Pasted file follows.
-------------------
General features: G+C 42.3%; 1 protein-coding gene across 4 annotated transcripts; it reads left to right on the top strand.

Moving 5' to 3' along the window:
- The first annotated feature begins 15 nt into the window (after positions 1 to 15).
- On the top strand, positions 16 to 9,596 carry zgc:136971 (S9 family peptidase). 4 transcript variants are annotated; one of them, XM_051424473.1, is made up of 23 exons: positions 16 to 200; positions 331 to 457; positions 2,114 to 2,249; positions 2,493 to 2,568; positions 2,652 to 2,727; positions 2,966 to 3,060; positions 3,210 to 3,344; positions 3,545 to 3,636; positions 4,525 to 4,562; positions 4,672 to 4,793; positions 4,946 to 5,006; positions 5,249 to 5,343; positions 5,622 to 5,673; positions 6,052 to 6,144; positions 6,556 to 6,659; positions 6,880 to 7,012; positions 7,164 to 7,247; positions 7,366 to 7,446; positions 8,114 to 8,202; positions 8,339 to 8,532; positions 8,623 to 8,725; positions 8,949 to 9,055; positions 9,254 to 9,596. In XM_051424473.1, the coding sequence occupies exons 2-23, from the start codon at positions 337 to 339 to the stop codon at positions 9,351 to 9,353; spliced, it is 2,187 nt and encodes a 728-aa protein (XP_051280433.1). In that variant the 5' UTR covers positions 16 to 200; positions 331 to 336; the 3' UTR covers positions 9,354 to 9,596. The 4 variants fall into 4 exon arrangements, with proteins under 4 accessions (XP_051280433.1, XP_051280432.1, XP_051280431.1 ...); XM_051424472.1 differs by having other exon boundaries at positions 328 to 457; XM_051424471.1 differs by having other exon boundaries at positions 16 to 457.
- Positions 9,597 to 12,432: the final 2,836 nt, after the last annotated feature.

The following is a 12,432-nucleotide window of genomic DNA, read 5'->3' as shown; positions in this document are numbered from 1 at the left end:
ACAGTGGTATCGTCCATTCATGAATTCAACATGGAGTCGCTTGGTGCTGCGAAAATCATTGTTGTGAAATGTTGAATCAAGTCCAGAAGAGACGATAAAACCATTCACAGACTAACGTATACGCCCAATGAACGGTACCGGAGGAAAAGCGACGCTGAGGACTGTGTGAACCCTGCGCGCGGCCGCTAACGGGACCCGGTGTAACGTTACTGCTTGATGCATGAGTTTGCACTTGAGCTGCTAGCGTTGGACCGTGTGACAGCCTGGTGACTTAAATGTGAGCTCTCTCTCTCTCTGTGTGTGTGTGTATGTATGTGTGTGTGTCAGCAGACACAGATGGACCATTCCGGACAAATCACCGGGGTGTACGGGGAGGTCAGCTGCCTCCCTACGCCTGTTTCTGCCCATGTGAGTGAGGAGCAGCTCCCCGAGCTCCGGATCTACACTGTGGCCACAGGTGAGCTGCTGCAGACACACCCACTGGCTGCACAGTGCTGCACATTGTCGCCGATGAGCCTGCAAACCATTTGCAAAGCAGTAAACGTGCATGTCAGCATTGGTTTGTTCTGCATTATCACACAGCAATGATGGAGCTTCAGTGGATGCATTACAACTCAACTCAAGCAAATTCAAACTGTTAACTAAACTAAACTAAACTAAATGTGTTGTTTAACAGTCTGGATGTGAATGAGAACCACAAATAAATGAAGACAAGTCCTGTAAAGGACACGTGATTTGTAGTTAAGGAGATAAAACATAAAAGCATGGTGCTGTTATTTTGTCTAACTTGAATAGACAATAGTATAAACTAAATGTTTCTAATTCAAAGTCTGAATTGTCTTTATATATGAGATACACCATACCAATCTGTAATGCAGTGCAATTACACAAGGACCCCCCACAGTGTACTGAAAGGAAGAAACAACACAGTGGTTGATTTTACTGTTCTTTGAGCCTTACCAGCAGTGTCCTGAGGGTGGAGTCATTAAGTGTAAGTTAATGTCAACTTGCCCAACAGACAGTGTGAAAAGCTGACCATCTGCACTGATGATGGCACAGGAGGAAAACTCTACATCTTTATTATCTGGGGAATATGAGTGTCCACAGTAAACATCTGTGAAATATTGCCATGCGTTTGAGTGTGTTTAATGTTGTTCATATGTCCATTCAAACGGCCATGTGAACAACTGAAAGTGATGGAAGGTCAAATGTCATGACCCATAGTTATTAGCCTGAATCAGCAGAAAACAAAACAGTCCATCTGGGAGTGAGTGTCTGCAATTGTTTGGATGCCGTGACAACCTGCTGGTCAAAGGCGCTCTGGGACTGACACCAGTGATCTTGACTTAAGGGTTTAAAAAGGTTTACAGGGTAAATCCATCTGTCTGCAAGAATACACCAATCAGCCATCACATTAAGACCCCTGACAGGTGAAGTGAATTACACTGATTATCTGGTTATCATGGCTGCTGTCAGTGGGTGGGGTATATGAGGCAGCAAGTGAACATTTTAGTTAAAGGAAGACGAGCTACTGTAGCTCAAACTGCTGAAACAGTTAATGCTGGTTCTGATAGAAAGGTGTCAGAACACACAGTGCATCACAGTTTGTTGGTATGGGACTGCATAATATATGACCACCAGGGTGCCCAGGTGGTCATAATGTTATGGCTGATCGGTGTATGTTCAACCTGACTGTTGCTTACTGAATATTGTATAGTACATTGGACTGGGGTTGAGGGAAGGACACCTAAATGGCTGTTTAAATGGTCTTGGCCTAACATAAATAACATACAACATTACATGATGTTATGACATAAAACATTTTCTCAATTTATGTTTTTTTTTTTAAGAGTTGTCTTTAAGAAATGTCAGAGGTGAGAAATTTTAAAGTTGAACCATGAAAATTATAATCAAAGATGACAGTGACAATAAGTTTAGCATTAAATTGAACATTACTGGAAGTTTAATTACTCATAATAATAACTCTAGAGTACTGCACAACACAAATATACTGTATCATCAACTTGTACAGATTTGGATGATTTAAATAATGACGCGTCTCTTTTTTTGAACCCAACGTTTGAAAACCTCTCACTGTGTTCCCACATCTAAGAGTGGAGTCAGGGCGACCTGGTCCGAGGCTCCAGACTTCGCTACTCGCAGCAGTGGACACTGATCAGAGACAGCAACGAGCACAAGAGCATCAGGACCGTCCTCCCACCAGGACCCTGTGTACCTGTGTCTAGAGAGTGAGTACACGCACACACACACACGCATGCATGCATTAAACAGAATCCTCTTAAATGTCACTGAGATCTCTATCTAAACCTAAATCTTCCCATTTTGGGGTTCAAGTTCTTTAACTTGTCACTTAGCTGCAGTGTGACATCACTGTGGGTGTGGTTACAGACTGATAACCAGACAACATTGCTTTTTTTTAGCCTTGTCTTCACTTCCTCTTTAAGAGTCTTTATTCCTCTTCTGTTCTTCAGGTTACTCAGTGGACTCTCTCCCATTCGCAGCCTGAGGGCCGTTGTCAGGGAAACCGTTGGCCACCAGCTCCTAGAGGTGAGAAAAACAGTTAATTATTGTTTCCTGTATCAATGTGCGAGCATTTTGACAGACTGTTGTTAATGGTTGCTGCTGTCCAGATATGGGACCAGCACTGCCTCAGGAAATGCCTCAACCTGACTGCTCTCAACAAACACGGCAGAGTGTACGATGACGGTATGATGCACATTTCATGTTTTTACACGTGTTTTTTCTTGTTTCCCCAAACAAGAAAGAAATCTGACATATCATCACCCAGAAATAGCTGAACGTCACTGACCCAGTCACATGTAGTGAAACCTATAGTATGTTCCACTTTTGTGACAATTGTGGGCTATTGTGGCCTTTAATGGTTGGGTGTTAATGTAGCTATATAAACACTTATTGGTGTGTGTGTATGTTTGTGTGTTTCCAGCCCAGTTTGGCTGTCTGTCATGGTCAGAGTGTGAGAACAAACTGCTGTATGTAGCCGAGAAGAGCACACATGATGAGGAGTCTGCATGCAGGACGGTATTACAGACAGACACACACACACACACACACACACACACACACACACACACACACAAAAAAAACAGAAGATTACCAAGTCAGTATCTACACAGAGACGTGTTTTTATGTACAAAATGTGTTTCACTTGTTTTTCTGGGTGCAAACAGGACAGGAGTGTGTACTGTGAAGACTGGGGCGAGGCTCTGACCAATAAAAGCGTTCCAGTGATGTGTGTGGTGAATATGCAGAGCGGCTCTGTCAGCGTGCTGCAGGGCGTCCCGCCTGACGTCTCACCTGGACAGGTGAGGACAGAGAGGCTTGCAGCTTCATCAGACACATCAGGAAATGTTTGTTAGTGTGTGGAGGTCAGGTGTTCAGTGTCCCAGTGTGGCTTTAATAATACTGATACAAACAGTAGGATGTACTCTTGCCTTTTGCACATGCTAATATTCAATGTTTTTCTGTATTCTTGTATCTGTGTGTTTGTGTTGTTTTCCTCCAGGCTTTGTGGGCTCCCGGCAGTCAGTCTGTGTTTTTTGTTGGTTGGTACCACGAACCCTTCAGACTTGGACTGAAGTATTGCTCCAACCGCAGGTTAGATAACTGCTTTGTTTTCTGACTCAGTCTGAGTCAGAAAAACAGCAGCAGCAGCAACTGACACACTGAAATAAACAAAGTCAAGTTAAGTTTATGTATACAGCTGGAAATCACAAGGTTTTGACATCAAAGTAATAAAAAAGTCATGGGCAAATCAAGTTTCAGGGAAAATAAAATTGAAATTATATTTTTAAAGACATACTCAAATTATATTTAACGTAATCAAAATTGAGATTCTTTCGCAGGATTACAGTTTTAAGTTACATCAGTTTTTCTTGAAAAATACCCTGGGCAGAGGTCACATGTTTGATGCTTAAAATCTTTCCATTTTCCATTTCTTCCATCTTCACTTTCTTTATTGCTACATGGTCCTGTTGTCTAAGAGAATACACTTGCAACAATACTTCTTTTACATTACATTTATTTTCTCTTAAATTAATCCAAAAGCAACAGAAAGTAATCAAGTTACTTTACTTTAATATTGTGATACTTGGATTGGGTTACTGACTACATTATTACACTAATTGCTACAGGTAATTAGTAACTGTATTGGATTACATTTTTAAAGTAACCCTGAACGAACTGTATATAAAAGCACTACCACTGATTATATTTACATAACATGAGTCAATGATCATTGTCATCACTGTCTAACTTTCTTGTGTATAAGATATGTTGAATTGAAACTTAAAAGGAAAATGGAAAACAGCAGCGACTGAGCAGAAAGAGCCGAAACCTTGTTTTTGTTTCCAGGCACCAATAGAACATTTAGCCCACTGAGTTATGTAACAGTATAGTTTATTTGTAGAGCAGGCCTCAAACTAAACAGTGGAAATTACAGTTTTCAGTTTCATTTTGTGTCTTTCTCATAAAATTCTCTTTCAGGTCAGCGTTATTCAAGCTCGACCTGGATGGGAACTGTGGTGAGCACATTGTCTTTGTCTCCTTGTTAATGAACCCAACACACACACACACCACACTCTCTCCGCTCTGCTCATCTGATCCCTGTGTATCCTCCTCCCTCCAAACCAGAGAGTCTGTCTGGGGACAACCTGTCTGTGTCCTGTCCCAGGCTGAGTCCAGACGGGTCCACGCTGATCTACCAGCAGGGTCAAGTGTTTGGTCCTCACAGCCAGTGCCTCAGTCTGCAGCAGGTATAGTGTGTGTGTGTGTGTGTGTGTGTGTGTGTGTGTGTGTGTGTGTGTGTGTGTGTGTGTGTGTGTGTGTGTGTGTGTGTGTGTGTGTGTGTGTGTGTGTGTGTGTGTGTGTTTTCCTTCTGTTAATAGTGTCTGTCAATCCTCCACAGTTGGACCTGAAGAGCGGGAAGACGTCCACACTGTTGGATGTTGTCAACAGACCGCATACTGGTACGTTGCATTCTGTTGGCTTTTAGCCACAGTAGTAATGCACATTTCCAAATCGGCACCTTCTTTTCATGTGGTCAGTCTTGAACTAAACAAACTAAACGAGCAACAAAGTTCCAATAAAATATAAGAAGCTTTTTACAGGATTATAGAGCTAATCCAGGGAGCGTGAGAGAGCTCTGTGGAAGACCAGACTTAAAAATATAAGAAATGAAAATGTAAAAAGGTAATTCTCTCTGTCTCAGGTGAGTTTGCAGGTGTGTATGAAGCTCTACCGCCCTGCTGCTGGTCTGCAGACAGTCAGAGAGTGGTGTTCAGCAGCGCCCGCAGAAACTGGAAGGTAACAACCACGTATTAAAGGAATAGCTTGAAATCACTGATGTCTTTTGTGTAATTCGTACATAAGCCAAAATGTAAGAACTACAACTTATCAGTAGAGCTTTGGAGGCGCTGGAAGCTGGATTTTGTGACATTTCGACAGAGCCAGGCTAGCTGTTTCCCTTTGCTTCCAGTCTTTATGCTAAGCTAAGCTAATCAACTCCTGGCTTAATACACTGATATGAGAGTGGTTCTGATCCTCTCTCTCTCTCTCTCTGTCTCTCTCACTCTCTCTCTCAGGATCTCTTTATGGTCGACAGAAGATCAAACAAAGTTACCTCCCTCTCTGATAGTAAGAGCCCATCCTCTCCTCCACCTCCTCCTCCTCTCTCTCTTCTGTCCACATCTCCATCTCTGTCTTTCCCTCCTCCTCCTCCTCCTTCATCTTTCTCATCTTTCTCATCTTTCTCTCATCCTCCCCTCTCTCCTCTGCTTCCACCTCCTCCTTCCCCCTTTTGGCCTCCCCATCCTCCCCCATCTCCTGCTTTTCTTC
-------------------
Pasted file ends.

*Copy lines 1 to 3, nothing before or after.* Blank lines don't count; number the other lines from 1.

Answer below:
General features: G+C 42.3%; 1 protein-coding gene across 4 annotated transcripts; it reads left to right on the top strand.

Moving 5' to 3' along the window:
- The first annotated feature begins 15 nt into the window (after positions 1 to 15).